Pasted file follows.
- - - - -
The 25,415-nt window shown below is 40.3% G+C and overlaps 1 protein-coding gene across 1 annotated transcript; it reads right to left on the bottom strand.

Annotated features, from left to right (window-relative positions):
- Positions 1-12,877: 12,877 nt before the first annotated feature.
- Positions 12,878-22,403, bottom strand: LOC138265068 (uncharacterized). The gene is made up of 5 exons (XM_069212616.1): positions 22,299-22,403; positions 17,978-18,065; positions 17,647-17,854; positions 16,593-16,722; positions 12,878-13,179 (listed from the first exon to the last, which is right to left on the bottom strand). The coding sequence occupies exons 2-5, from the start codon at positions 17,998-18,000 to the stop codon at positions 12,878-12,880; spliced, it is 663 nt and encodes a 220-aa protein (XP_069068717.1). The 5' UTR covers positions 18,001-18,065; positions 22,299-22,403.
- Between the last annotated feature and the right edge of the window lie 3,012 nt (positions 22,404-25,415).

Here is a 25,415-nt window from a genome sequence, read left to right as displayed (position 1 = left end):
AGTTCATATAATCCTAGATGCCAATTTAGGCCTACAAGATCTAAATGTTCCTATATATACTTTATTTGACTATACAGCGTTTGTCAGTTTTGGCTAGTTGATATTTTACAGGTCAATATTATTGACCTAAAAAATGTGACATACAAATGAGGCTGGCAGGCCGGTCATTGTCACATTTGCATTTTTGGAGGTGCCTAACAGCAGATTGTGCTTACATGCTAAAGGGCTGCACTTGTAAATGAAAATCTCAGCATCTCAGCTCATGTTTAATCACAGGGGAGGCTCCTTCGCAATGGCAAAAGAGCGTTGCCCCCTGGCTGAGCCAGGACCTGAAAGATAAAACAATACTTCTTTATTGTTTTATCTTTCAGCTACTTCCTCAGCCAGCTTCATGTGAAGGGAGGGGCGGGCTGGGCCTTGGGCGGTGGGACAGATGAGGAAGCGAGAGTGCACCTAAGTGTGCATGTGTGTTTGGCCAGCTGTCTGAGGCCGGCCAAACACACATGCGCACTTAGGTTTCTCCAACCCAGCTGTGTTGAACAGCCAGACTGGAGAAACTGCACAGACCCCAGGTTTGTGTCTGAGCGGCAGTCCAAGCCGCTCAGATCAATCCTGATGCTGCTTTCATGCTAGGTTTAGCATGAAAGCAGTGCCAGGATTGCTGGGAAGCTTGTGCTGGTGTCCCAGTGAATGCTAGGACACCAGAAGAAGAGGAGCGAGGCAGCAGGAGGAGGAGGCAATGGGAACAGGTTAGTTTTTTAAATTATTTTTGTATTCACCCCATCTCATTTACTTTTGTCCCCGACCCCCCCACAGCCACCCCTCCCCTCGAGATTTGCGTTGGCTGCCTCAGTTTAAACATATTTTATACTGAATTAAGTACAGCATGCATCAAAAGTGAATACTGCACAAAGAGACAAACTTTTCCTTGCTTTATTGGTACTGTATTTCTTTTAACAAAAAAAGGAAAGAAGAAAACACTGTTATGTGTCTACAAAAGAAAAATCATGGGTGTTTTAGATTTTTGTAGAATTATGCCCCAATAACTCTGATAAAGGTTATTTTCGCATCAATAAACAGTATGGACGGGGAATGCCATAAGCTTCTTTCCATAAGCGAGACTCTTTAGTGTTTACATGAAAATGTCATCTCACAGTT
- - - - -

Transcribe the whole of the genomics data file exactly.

The 25,415-nt window shown below is 40.3% G+C and overlaps 1 protein-coding gene across 1 annotated transcript; it reads right to left on the bottom strand.

Annotated features, from left to right (window-relative positions):
- Positions 1-12,877: 12,877 nt before the first annotated feature.
- Positions 12,878-22,403, bottom strand: LOC138265068 (uncharacterized). The gene is made up of 5 exons (XM_069212616.1): positions 22,299-22,403; positions 17,978-18,065; positions 17,647-17,854; positions 16,593-16,722; positions 12,878-13,179 (listed from the first exon to the last, which is right to left on the bottom strand). The coding sequence occupies exons 2-5, from the start codon at positions 17,998-18,000 to the stop codon at positions 12,878-12,880; spliced, it is 663 nt and encodes a 220-aa protein (XP_069068717.1). The 5' UTR covers positions 18,001-18,065; positions 22,299-22,403.
- Between the last annotated feature and the right edge of the window lie 3,012 nt (positions 22,404-25,415).

Here is a 25,415-nt window from a genome sequence, read left to right as displayed (position 1 = left end):
AGTTCATATAATCCTAGATGCCAATTTAGGCCTACAAGATCTAAATGTTCCTATATATACTTTATTTGACTATACAGCGTTTGTCAGTTTTGGCTAGTTGATATTTTACAGGTCAATATTATTGACCTAAAAAATGTGACATACAAATGAGGCTGGCAGGCCGGTCATTGTCACATTTGCATTTTTGGAGGTGCCTAACAGCAGATTGTGCTTACATGCTAAAGGGCTGCACTTGTAAATGAAAATCTCAGCATCTCAGCTCATGTTTAATCACAGGGGAGGCTCCTTCGCAATGGCAAAAGAGCGTTGCCCCCTGGCTGAGCCAGGACCTGAAAGATAAAACAATACTTCTTTATTGTTTTATCTTTCAGCTACTTCCTCAGCCAGCTTCATGTGAAGGGAGGGGCGGGCTGGGCCTTGGGCGGTGGGACAGATGAGGAAGCGAGAGTGCACCTAAGTGTGCATGTGTGTTTGGCCAGCTGTCTGAGGCCGGCCAAACACACATGCGCACTTAGGTTTCTCCAACCCAGCTGTGTTGAACAGCCAGACTGGAGAAACTGCACAGACCCCAGGTTTGTGTCTGAGCGGCAGTCCAAGCCGCTCAGATCAATCCTGATGCTGCTTTCATGCTAGGTTTAGCATGAAAGCAGTGCCAGGATTGCTGGGAAGCTTGTGCTGGTGTCCCAGTGAATGCTAGGACACCAGAAGAAGAGGAGCGAGGCAGCAGGAGGAGGAGGCAATGGGAACAGGTTAGTTTTTTAAATTATTTTTGTATTCACCCCATCTCATTTACTTTTGTCCCCGACCCCCCCACAGCCACCCCTCCCCTCGAGATTTGCGTTGGCTGCCTCAGTTTAAACATATTTTATACTGAATTAAGTACAGCATGCATCAAAAGTGAATACTGCACAAAGAGACAAACTTTTCCTTGCTTTATTGGTACTGTATTTCTTTTAACAAAAAAAGGAAAGAAGAAAACACTGTTATGTGTCTACAAAAGAAAAATCATGGGTGTTTTAGATTTTTGTAGAATTATGCCCCAATAACTCTGATAAAGGTTATTTTCGCATCAATAAACAGTATGGACGGGGAATGCCATAAGCTTCTTTCCATAAGCGAGACTCTTTAGTGTTTACATGAAAATGTCATCTCACAGTT